Medals are awarded mainly to Swedish citizens by the Head of State in recognition of outstanding contributions within society or to commemorate significant individuals or important events.
In contrast to the cruciform shape of orders, medals are round or oval. They often have an image in relief on the front, with text on the back indicating the reason why the medal was awarded. Apart from the Head of State, the Government awards some royal medals (see below). Medals are awarded by royal academies as well as semi-official and private associations.
The Seraphim Medal, His Majesty The King’s Medal and the Medal Litteris et Artibus are awarded twice a year, on Karl name day (January 28) and on Gustav name day (June 6).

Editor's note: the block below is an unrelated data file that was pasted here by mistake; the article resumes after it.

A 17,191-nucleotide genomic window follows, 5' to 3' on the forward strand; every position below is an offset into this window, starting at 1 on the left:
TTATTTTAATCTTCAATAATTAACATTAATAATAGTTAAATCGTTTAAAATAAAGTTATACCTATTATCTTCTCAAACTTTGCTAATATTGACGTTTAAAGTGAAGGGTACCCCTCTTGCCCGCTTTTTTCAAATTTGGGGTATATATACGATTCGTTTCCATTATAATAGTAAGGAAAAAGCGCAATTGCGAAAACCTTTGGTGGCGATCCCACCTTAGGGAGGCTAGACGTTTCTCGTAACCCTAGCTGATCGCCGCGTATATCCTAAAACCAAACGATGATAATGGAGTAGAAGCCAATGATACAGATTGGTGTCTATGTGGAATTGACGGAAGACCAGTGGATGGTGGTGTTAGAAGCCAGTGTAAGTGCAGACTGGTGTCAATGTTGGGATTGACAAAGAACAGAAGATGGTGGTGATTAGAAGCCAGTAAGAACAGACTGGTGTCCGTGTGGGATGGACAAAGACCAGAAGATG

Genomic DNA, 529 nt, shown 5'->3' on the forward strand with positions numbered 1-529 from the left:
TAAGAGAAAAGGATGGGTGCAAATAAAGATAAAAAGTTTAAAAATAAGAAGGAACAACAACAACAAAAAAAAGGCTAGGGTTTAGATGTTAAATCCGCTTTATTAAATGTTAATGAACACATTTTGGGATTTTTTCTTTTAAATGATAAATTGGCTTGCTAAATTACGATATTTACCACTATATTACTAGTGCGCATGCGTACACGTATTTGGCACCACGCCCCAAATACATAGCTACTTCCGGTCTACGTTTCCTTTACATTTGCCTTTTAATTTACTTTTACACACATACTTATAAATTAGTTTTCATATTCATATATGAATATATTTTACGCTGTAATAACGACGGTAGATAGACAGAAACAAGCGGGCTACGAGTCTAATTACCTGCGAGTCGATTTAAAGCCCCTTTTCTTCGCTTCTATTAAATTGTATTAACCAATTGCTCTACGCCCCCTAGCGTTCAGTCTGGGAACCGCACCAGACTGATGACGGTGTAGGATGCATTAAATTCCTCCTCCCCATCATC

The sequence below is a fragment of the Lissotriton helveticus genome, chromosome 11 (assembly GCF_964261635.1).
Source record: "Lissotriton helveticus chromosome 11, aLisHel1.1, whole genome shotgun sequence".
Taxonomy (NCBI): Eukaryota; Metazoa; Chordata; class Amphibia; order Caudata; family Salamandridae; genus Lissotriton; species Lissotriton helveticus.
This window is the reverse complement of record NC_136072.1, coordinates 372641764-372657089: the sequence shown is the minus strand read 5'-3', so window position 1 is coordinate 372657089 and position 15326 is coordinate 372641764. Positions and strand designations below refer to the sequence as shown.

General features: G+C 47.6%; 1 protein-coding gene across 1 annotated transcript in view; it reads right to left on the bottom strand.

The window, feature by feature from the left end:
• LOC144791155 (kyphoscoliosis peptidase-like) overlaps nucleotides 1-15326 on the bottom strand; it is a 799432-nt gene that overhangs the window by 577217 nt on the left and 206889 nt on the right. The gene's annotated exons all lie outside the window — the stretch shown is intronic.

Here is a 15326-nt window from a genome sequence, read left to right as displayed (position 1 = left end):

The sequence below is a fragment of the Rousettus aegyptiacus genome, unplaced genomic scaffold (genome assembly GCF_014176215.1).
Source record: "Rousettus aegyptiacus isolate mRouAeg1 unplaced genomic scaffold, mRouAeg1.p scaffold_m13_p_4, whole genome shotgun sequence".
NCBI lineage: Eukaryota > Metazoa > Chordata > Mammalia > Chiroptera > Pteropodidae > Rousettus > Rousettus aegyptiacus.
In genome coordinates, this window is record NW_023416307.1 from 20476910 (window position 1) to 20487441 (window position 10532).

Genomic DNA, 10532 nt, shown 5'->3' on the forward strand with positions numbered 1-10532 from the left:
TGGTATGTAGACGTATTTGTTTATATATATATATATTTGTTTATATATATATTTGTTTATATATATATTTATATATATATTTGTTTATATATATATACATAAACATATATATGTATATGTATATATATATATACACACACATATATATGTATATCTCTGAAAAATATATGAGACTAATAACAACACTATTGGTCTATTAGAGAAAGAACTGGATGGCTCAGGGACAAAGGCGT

The Prince Eugen Medal is awarded on Eugen name day (November 5) and the Prince Carl Medal is awarded on the 1st of December, the day on which it was instituted.
Moreover, the King awards Royal Jubilee Commemorative Medals. This was done for the wedding of the Crown Princess and for the 50th anniversary of H.M. the King's ascension to the throne.
Apart from the above, the Government awards four Royal medals:
- The Medal Illis quorum meruere labores (For Those Whose Labors Have Deserved It)
- The Medal För berömliga gärningar (For Noble Deeds)
- The Medal För medborgerlig förtjänst (For Civic Merit)
- The Medal För omsorgsfull renvård (For Diligent Reindeer Husbandry)
Read more about the Government medals and how proposals are made:
Yet another medal that is regarded as a Government medal is part of the award För nit och redlighet i rikets tjänst (For Zeal and Devotion in the Service of the Realm), awarded for 30 years of service as a state employee, 25 years of service on retirement. Read more in the Government Act and the Swedish Agency for Government Employees: